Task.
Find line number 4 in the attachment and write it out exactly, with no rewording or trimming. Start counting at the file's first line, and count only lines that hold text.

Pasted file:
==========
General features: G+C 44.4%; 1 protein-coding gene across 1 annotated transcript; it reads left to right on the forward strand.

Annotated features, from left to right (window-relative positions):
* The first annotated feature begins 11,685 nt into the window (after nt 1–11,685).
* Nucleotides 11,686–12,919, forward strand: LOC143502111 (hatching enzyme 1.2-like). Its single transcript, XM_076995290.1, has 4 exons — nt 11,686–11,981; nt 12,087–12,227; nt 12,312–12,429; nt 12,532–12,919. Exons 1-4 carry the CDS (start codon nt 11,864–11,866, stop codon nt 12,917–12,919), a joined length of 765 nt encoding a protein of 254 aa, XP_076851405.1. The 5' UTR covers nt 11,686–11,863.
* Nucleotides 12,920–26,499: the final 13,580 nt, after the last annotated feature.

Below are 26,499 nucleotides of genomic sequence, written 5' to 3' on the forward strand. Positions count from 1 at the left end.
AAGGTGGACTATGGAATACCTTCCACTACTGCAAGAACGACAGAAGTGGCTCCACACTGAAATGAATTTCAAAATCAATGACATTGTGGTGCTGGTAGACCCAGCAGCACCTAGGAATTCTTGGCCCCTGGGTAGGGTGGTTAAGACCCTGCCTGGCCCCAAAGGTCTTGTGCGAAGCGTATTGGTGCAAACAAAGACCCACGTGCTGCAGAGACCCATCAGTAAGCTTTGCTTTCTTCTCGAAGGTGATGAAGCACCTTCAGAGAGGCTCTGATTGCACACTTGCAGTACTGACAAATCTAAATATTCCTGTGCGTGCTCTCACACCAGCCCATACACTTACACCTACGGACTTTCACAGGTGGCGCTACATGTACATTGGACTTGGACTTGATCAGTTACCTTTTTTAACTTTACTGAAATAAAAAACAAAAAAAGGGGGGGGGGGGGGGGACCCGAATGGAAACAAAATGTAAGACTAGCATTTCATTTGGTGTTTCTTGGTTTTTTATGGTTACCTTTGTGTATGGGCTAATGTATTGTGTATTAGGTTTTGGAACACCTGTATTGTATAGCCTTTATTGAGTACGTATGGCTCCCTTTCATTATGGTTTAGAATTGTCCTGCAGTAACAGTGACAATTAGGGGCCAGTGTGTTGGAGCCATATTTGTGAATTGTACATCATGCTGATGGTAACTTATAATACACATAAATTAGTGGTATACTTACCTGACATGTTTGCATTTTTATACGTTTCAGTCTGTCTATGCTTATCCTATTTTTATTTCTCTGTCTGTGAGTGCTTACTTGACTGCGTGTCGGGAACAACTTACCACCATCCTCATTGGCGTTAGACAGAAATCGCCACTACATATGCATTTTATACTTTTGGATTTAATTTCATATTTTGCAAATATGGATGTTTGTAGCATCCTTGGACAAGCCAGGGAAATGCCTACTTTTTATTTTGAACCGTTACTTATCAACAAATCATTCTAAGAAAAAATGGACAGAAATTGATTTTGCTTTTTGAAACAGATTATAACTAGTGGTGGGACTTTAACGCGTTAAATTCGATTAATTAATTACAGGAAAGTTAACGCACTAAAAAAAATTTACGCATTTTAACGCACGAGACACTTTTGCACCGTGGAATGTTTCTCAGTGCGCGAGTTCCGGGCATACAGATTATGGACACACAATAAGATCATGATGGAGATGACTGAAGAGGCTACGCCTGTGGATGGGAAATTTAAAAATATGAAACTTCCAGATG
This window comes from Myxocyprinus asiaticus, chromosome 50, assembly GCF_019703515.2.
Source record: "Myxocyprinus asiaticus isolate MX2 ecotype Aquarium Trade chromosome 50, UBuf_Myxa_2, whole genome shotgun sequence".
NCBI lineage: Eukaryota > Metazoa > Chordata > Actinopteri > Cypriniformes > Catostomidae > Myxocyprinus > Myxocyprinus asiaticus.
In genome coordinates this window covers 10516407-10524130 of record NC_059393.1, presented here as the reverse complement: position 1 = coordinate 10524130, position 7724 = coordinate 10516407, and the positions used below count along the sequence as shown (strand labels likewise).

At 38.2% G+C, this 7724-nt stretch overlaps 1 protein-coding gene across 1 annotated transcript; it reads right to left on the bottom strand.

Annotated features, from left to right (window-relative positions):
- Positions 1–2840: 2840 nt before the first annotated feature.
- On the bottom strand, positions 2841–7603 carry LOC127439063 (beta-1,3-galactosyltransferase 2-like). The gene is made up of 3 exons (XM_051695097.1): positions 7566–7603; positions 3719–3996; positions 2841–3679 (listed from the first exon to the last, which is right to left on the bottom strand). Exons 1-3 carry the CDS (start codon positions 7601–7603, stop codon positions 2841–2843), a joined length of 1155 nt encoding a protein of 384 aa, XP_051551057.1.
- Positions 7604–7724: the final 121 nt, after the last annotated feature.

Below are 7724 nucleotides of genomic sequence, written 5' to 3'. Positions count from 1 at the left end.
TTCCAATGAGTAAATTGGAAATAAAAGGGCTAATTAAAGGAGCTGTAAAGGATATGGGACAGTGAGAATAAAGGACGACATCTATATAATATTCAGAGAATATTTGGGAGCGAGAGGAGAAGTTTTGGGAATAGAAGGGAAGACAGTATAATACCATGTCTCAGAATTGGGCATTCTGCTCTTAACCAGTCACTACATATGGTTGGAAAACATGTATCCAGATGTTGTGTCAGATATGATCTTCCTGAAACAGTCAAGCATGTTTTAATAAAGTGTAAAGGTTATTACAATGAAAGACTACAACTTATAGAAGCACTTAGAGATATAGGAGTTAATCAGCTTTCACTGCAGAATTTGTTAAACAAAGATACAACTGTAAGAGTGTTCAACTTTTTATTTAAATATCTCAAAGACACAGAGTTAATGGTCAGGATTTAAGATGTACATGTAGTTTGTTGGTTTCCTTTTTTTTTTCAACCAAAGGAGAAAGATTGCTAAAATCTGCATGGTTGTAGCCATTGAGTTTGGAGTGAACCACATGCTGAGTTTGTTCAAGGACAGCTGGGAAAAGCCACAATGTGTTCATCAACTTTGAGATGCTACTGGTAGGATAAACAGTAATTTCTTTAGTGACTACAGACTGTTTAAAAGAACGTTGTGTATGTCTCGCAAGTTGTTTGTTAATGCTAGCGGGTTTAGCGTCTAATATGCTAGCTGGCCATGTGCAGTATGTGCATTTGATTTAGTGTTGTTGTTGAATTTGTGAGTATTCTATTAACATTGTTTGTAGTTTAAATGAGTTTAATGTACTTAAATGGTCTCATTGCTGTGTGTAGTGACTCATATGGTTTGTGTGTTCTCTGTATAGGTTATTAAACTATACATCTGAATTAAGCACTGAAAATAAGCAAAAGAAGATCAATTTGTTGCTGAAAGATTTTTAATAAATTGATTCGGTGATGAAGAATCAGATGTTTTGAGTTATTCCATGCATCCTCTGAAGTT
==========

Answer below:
* Nucleotides 11,686–12,919, forward strand: LOC143502111 (hatching enzyme 1.2-like). Its single transcript, XM_076995290.1, has 4 exons — nt 11,686–11,981; nt 12,087–12,227; nt 12,312–12,429; nt 12,532–12,919. Exons 1-4 carry the CDS (start codon nt 11,864–11,866, stop codon nt 12,917–12,919), a joined length of 765 nt encoding a protein of 254 aa, XP_076851405.1. The 5' UTR covers nt 11,686–11,863.